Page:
News of the 50th anniversary of "The Bell Jar" is interesting, if premature. Fifty years, yes, since the book came out in London under the pseudonym Victoria Lucas. But it wasn't until 1971 that the novel reached the United States with Sylvia Plath listed as author. What's even more interesting to me is that people are still reading Plath and her version of that month in 1953 at the defunct, bereaved Mademoiselle magazine.
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I was one of the 20 young women who, along with Plath, spent June 1953 as a guest editor at Mademoiselle. Sylvia's long gone, and I'm lucky enough to be 80 now, having survived cancer, surveries and a satisfying journalism career — grateful to be alive. Recently, Elizabeth Winder, author of "Pain, Parties, Work: Sylvia Plath in New York, Summer 1953," called to talk to me about that month at Mademoiselle. I told her everything I remember and am surprised I remember so much. I recently pulled out an essay I wrote in 1973 for The Ohio Review about that time. It was mean to be a reminiscence, but also the cry of a woman writer of the 1970s. Here is an edited excerpt.
We are very verbal survivors. We invoke stasis with interpretation, achieve catharsis in disclosure. Like reluctant travelers aboard electronic sidewalks, clinging to railings as if to deny propulsion toward the inevitable, we stave off loneliness and keep a grip on immortality by relating ourselves to our mutual loss: Sylvia Plath.
The more essays and memoirs, the more frequently and intensely she haunts us. I survive in limbo, at the rear of a line in the supermarket. Drugged in an aisle by fluorescence. I leaf through a magazine, a marshmallow monthly for the young, and Sylvia is back again, the subject of another nervous paean ... but extinguished. I blink past it, focus on an old photo across the page. A reprint of 20 young women smiling insincerely, their 40 arms extended to form a human star. They seem unaware that in 20 years they will return, parodying my survival.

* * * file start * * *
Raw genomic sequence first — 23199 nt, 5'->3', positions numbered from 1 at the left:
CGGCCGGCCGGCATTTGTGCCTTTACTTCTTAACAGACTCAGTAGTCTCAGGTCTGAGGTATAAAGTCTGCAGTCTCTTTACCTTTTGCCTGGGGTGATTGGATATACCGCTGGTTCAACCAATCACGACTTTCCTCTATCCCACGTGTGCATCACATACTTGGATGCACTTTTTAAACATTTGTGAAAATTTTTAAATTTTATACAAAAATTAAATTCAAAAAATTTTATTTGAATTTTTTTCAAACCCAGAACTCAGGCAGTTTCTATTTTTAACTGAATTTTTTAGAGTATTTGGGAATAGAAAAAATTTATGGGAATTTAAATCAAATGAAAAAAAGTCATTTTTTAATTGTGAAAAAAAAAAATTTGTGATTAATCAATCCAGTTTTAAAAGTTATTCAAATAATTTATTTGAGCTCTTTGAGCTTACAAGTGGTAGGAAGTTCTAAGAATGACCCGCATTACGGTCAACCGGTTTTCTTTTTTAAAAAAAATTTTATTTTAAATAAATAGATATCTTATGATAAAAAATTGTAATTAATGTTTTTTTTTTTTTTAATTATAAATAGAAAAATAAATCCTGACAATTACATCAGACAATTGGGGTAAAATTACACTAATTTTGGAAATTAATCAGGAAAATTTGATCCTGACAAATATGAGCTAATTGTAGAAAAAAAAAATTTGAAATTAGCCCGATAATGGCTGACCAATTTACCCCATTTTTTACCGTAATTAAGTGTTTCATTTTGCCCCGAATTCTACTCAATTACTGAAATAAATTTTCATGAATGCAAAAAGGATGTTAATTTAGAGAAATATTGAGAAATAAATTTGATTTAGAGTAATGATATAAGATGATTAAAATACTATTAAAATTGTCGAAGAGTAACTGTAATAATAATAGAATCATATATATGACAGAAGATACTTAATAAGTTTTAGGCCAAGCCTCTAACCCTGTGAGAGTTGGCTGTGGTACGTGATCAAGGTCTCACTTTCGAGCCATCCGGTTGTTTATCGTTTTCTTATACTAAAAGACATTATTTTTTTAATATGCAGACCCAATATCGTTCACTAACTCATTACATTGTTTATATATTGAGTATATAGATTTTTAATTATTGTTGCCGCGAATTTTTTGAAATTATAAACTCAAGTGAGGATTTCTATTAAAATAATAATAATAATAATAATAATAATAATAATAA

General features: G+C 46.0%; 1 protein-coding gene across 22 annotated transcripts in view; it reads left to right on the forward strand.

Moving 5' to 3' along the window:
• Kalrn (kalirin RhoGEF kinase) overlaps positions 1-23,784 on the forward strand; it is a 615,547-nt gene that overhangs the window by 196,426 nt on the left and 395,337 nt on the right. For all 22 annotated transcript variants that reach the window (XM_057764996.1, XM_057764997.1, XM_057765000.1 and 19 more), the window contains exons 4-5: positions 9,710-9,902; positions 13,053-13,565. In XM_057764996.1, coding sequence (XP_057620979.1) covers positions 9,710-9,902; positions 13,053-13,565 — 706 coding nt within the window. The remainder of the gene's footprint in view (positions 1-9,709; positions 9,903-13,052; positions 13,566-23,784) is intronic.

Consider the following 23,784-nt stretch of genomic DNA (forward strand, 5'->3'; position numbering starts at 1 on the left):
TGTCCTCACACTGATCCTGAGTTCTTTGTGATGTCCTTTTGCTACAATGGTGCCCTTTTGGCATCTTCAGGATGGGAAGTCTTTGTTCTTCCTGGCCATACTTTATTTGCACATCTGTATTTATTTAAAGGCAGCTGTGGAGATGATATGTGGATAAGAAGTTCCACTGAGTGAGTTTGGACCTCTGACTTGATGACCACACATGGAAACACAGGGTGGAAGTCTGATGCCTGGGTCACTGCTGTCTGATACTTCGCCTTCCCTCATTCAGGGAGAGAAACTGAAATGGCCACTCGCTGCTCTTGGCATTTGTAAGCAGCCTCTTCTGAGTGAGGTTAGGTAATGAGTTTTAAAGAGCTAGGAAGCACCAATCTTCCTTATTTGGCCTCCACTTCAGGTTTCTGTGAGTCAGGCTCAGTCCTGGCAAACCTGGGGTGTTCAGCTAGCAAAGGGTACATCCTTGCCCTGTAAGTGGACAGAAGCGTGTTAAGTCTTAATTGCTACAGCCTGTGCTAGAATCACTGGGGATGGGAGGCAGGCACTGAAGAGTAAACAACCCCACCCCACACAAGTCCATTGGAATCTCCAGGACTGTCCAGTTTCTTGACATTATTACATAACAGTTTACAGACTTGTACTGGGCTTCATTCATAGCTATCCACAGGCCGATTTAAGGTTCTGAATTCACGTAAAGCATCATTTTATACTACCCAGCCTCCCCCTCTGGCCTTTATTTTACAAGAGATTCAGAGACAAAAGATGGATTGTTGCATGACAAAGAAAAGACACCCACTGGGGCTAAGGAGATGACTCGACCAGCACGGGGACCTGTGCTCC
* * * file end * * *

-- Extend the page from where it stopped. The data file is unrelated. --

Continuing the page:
Maybe the fault is not really in ourselves, but in our stars ... my watch ticks frantically, like a bomb or a pulse ... I see that Sylvia Plath is still at the top of the star and I'm still at the bottom.
Although the horoscopes for our ultimate orbits aren't yet in, we guest editors are counting on a favorable forecast.
— Sylvia Plath, Mademoiselle, August, 1953
By plane and train, from coastal cities and dusty inland towns, we crossed the Rockies, the Mason-Dixon and the Mississippi. Twenty — count 'em, 20 — from urban universities and the towers of academia and many a Babbittville campus thick with the rotting lilacs of that fruitful May. Eisenhower-era innocents transported (Broadway! Times Square!) to the "real-life workaday world" of Madison Avenue. Half-century girls, strangers, we assembled in the Editor's office, hugging ourselves as if to contain the private ecstasy of winning: Grace, Eileen, Carol, Sylvia, others.
We were to use our talents to help create the August College Issue, and there would be fringe benefits (a wand appeared in the Editor's hand): prizes, luncheons, interviews in fashion, communications, the arts.
We marched twenty abreast from the hotel for women on glamorous Lexington to the office on glamorous Madison. We whispered in awesome places atop pastel carpets thick as cream cheese, our palms and upper lips sodden: each too self-immobilized to involve herself in the others' worlds, yet eager to submerge identity by joining the group. I must have joined. I looked everywhere, but I seemed to be missing, marching with the chosen.